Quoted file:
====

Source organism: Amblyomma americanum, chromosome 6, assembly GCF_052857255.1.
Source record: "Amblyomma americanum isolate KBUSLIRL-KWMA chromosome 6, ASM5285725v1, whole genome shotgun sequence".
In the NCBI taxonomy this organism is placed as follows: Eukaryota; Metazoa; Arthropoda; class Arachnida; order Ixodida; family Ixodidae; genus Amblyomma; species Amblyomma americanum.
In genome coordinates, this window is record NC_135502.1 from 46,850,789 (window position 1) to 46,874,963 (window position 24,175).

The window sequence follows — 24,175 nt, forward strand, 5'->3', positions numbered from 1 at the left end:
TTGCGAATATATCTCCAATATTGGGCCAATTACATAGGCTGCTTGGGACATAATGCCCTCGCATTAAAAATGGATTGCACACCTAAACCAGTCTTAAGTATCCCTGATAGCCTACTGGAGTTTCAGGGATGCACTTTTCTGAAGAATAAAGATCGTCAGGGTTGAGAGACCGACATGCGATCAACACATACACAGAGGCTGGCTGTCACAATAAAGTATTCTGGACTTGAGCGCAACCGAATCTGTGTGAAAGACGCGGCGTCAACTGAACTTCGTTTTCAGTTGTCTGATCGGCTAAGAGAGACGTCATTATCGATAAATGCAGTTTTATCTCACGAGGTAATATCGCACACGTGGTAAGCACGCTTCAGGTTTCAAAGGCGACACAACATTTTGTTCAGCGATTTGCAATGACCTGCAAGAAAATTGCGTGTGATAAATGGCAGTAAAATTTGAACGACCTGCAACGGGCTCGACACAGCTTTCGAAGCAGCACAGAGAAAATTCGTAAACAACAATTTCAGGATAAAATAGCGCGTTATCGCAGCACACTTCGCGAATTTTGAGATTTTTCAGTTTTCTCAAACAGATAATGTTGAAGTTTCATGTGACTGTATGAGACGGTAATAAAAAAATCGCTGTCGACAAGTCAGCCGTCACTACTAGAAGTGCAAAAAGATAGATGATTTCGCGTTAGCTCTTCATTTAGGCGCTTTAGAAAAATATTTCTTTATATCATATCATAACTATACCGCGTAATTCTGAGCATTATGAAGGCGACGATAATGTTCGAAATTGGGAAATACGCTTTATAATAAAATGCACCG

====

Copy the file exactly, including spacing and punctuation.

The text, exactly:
Source organism: Amblyomma americanum, chromosome 6, assembly GCF_052857255.1.
Source record: "Amblyomma americanum isolate KBUSLIRL-KWMA chromosome 6, ASM5285725v1, whole genome shotgun sequence".
In the NCBI taxonomy this organism is placed as follows: Eukaryota; Metazoa; Arthropoda; class Arachnida; order Ixodida; family Ixodidae; genus Amblyomma; species Amblyomma americanum.
In genome coordinates, this window is record NC_135502.1 from 46,850,789 (window position 1) to 46,874,963 (window position 24,175).

The window sequence follows — 24,175 nt, forward strand, 5'->3', positions numbered from 1 at the left end:
TTGCGAATATATCTCCAATATTGGGCCAATTACATAGGCTGCTTGGGACATAATGCCCTCGCATTAAAAATGGATTGCACACCTAAACCAGTCTTAAGTATCCCTGATAGCCTACTGGAGTTTCAGGGATGCACTTTTCTGAAGAATAAAGATCGTCAGGGTTGAGAGACCGACATGCGATCAACACATACACAGAGGCTGGCTGTCACAATAAAGTATTCTGGACTTGAGCGCAACCGAATCTGTGTGAAAGACGCGGCGTCAACTGAACTTCGTTTTCAGTTGTCTGATCGGCTAAGAGAGACGTCATTATCGATAAATGCAGTTTTATCTCACGAGGTAATATCGCACACGTGGTAAGCACGCTTCAGGTTTCAAAGGCGACACAACATTTTGTTCAGCGATTTGCAATGACCTGCAAGAAAATTGCGTGTGATAAATGGCAGTAAAATTTGAACGACCTGCAACGGGCTCGACACAGCTTTCGAAGCAGCACAGAGAAAATTCGTAAACAACAATTTCAGGATAAAATAGCGCGTTATCGCAGCACACTTCGCGAATTTTGAGATTTTTCAGTTTTCTCAAACAGATAATGTTGAAGTTTCATGTGACTGTATGAGACGGTAATAAAAAAATCGCTGTCGACAAGTCAGCCGTCACTACTAGAAGTGCAAAAAGATAGATGATTTCGCGTTAGCTCTTCATTTAGGCGCTTTAGAAAAATATTTCTTTATATCATATCATAACTATACCGCGTAATTCTGAGCATTATGAAGGCGACGATAATGTTCGAAATTGGGAAATACGCTTTATAATAAAATGCACCG